Long & Short Banner

“I hear trouble coming“

Royal Blood, Trouble Coming

Last week, we discussed the most recent monetary update from the Bank of England. The MPC voted to leave rates unchanged at 5.25% (As expected), with two members maintaining their preference for an immediate 25bp rate cut. We discussed the statement of the Bank that highlighted their expectation that inflation will rise moderately through the remainder of 2024 (due to the positive base effects of energy price declines in H2 2023) despite CPI falling to its 2.0% target in May from 3.2% in March. Indicators of short-term inflation expectations have also continued to moderate, particularly for households. 

On the labour market, we highlighted what we saw as the significant notion from the Bank in highlighting the “considerable uncertainty around estimates derived from the ONS Labour Force Survey means that it is very difficult to gauge the evolution of labour market activity”. The MPC judges that the labour market continues to loosen but remains relatively tight by historical standards, and aggregate pay growth has continued to ease - both factors that we continue to see as facilitating rate cuts as the labour market continues to cool.

Interestingly, on the subject of services inflation, which remains at a level above that projected in the May Monetary Policy Report, the minutes played down services inflation persistence concerns, suggesting “this strength in part reflected prices that are index-linked or regulated, which are typically changed only annually, and volatile components”. We argued that this was another very important point as it argues against excess demand for services, keeping prices high and thus policy rates high - another clearly dovish statement.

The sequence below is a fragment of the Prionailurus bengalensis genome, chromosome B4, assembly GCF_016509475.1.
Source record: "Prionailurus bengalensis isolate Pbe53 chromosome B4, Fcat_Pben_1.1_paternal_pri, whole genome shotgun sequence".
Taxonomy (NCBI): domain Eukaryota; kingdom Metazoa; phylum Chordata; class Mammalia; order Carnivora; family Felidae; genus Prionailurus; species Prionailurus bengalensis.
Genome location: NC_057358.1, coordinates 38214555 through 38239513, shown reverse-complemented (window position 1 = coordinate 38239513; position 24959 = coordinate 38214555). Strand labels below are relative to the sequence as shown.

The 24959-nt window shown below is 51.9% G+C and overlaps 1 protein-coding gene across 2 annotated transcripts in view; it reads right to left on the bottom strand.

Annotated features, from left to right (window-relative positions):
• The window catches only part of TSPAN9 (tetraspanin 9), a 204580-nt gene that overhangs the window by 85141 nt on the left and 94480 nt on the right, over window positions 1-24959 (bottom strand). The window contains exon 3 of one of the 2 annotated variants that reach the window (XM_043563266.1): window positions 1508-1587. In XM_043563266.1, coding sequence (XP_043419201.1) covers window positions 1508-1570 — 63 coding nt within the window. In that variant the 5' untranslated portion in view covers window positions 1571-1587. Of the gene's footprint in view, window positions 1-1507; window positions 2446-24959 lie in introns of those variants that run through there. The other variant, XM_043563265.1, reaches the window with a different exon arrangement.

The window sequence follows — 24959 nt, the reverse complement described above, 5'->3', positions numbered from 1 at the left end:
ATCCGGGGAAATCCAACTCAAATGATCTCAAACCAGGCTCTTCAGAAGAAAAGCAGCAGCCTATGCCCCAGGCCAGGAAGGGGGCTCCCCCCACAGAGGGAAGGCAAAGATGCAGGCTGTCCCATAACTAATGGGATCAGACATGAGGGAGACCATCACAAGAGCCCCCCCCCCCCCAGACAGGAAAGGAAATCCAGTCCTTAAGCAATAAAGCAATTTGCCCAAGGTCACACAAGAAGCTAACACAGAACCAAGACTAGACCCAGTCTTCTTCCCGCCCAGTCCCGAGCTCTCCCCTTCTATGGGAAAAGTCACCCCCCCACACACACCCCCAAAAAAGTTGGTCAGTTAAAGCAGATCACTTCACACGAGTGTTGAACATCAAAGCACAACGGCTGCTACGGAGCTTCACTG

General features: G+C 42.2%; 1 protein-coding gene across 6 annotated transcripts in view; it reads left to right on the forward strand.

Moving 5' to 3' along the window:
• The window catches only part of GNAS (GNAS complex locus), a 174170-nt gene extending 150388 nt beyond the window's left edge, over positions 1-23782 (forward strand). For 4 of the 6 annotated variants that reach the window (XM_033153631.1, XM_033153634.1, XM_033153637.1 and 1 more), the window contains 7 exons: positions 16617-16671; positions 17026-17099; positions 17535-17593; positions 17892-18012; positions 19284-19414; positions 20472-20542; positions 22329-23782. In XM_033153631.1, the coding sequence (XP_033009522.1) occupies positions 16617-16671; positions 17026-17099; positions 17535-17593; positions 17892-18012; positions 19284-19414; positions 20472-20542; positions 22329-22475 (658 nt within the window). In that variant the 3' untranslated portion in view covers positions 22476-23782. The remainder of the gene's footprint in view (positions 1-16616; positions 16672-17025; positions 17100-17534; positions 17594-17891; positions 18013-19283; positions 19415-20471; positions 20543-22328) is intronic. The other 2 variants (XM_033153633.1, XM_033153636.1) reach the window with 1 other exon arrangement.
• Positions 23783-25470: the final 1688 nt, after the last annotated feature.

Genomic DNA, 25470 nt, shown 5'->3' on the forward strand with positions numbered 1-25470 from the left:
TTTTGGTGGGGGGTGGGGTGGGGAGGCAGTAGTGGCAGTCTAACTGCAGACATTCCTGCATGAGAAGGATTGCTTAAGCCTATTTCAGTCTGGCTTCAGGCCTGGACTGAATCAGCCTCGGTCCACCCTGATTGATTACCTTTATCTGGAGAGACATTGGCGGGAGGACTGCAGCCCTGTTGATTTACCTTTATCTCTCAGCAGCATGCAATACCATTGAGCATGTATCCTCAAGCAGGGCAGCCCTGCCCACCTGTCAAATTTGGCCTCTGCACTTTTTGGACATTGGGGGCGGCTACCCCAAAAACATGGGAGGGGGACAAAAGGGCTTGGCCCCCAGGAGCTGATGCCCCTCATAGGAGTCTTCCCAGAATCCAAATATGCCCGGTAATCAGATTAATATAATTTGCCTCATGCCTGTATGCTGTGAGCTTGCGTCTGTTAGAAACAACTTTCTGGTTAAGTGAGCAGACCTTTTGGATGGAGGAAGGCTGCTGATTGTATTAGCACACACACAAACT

Restricted consumer?

Ultimately, the Bank were clear that “the restrictive stance of monetary policy is weighing on activity in the real economy, is leading to a looser labour market and is bearing down on inflationary pressures”. In particular, and again something that was noted in the minutes, the emphasis of the impact of the restrictive level of rates is at the consumer level. This week, despite a pick up in the consumer spending component of the Q1 GDP revision, there was a clear rise in the savings rate (a clear sign of a more cautious consumer going forward). Furthermore, the Bank of England’s twice yearly financial stability report noted Household resilience, but also clearly stated that “many remain under pressure”.

Emerging weakness?

Over recent months, we have suggested that we see the consumer as weaker than the headline data has suggested in the UK but most notably in the US. Recent data, however, appears to be converging lower. This week, we have seen US consumer confidence (while in line with expectations) continue to trace a modest, and arguably still declining, path. The Atlanta Fed Nowcast GDP for Q2 was also revised lower this week following the further rise in continuing claims in the US (now at the highest level for the series since the end of 2021).

This week also saw the wider discussion of a California legislature (LAO) report highlighting a significant downward revision to job creation in California. The report discusses recent revisions to data that initially saw job growth of 117,000 in the 4th quarter of 2023 but now show a decline of 32,000. This is very important.

The importance of being earnest?